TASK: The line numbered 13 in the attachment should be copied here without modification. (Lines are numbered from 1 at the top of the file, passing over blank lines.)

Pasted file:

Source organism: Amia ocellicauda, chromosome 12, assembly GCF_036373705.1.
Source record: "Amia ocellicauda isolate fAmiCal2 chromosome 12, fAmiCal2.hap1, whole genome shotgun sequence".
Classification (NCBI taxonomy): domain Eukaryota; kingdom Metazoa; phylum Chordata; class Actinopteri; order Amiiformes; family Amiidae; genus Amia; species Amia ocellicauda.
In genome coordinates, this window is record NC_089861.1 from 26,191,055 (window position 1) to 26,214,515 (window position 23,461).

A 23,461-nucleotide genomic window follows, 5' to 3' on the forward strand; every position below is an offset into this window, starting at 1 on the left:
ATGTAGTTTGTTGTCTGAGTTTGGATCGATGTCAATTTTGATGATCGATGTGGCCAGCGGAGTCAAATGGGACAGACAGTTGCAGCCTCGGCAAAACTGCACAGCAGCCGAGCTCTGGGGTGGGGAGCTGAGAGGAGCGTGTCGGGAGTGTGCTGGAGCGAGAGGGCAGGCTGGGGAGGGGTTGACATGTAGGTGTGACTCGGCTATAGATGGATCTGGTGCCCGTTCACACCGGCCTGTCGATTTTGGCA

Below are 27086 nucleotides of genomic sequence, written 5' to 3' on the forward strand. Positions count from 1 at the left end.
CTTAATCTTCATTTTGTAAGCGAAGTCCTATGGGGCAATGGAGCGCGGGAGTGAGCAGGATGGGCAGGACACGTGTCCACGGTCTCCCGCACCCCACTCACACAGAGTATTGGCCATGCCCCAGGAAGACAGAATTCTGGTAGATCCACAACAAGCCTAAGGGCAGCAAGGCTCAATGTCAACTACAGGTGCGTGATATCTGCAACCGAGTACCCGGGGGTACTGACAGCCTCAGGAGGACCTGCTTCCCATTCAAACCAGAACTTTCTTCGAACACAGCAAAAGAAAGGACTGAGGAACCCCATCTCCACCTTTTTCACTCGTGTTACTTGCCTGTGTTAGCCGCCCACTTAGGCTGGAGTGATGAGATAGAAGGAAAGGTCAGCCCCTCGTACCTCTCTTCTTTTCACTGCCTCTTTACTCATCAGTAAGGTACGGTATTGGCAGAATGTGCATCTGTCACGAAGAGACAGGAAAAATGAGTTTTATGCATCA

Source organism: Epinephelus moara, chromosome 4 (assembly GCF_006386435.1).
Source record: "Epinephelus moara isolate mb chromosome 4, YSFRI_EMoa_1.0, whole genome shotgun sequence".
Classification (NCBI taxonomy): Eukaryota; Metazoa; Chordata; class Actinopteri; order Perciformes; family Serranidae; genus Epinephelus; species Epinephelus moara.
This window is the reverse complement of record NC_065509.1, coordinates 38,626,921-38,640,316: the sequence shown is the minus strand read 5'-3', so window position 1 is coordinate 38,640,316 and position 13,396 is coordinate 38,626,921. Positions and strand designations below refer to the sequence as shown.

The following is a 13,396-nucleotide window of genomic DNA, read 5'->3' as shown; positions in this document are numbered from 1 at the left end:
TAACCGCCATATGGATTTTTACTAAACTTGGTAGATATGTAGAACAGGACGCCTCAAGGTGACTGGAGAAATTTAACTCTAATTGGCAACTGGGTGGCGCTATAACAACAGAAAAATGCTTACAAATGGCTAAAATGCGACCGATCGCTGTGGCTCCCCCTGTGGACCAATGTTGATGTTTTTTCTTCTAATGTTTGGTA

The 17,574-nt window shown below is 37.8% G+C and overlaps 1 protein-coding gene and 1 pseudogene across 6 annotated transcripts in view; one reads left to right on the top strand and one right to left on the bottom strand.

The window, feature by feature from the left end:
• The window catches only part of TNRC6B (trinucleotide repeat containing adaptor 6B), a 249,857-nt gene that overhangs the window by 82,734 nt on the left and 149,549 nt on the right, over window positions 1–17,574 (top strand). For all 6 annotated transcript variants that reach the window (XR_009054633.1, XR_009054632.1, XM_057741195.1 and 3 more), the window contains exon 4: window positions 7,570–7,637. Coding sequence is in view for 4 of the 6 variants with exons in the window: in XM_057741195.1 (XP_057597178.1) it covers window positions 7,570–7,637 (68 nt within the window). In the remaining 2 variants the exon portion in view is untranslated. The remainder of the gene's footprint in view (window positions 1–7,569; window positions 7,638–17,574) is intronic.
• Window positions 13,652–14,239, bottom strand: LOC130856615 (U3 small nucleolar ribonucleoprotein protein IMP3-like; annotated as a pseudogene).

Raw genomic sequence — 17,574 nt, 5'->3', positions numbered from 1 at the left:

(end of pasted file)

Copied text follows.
The following is a 13,396-nucleotide window of genomic DNA, read 5'->3' as shown; positions in this document are numbered from 1 at the left end: